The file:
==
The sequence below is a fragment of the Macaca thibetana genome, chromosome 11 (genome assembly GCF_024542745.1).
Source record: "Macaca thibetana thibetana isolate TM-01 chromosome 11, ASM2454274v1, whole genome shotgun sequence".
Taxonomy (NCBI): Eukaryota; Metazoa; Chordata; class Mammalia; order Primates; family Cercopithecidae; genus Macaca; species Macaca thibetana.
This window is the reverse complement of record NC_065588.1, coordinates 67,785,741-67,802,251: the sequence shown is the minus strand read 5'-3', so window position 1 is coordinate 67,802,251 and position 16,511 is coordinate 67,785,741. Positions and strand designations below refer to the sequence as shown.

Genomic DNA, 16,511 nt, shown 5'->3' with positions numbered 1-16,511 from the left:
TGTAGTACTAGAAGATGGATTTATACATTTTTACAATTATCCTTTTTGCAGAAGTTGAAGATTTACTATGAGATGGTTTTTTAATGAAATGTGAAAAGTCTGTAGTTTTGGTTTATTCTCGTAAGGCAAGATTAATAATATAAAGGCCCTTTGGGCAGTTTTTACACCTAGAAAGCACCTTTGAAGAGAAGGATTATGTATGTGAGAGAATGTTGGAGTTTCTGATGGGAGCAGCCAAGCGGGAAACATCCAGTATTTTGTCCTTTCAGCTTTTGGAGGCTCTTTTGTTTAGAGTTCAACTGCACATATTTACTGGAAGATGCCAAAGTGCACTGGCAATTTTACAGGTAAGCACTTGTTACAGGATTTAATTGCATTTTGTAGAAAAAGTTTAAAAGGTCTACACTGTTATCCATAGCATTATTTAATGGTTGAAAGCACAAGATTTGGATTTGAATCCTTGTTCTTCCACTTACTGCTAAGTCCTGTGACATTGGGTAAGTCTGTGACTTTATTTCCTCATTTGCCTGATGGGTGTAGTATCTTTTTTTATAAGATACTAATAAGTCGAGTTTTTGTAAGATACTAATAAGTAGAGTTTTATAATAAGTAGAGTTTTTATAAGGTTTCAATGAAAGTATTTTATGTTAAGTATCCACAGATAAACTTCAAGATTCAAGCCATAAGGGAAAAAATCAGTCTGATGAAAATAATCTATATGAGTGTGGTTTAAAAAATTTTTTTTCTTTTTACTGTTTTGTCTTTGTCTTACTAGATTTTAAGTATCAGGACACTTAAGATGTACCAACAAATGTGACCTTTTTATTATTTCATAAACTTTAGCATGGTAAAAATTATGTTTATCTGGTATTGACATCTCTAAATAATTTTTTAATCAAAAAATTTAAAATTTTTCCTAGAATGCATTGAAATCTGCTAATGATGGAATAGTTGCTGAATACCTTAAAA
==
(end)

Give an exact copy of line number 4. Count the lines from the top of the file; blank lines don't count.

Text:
This window is the reverse complement of record NC_065588.1, coordinates 67,785,741-67,802,251: the sequence shown is the minus strand read 5'-3', so window position 1 is coordinate 67,802,251 and position 16,511 is coordinate 67,785,741. Positions and strand designations below refer to the sequence as shown.